All adepts have their story and ambitions.

As if that weren't enough, individual characters often propose a type of training themselves, which results directly from their aspirations and desires to achieve a particular position. Characters who learn things that they propose, advance a little faster than the others and have higher morale, which allows for additional training.... and so on. It seems very plot-wise and reasonable according to the main story, but sometimes it causes a very uneven increase in the skills of individual members of the class. Perhaps I made a few mistakes myself in making the wrong decisions regarding this matter, because during my battles, the difference in experience gained between the best and the weakest students was as high as ten levels.

At the beginning I've lost a prominent archer who was somehow connected with one of the most important antagonists. A nicely developing story was suddenly interrupted. They both died in the same battle, and I was no longer able to find out why the enemy decided to betray his faction. If my archer had survived, there might be a chance to ask him about it. Fire Emblem contains a lot of contextual events that may be triggered in convenient conditions. You will skip dozens of them, cause something that could trigger an interesting part of the story may simply not happen. Again, hats off for this gigantic endeavor.

How lovely it is to take part in a war...

All right, the title of this section is a little overstated, because the visuals are not that stunning, even if we take into account only the competition from the Nintendo console, but that's not the point. Lovely war means a rather deep system of game mechanics responsible for tactical turn-based battles. In this respect, Three Houses has a lot to boast about, although the whole thing is getting much blushing only after a dozen or so hours of fun.

All the monsters require an individual approach.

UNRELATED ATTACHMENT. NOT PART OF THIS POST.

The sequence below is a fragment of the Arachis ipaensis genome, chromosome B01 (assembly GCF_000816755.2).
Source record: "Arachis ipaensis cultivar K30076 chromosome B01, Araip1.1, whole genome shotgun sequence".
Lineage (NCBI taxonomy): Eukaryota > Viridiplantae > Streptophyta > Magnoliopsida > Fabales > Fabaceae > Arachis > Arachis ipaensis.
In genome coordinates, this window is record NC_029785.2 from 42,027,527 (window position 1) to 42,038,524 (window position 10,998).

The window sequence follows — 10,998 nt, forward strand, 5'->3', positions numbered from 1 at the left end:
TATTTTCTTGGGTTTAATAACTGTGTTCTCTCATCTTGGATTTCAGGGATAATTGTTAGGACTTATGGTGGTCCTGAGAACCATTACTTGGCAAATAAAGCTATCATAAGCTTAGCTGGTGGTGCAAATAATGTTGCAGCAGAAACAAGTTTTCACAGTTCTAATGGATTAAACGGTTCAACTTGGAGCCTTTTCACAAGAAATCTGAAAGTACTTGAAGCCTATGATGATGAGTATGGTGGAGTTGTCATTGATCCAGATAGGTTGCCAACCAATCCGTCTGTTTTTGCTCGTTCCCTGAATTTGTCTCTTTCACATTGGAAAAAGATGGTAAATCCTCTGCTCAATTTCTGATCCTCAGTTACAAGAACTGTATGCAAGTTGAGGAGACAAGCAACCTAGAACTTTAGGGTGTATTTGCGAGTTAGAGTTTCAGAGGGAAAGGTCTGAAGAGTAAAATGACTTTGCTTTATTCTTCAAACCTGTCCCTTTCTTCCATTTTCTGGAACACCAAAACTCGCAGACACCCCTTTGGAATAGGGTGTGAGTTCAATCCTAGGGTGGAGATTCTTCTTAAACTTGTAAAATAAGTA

During battles, there's no room for coincidences. Everything is carefully calculated and it sticks out like a sore thumb. It's a bit of a chess game, but we know all the moves of the opponent before he executes them. This forces the commander to precisely move the units in such a way as to maintain the initiative at all times. Which, of course, is not always possible.

Even sophisticated tactical actions are not necessary to achieve success. There are battles or fragments of larger battles when the best option is to form everyone in a single group and mindlessly move this mass of troops to crush the badly organized defense of your opponent. This may not happen all the time, but it can still discourage you from playing for a while. Sometimes, the odds may turn by 180 degrees. An almost victorious battle can end up with a total defeat, because before you kill the leader of the enemy faction (which usually ends the battle) one of your allied units controlled by the AI may wake up a powerful enemy. Most probably this opponent would be quietly sleeping somewhere in the corner of the map if it weren't stalked. Some facilitation in these cases is the limited possibility of reversing the time – your main character has such a skill. However, this ability is strictly limited and discharges very quickly – some fights can be extremely long and tedious.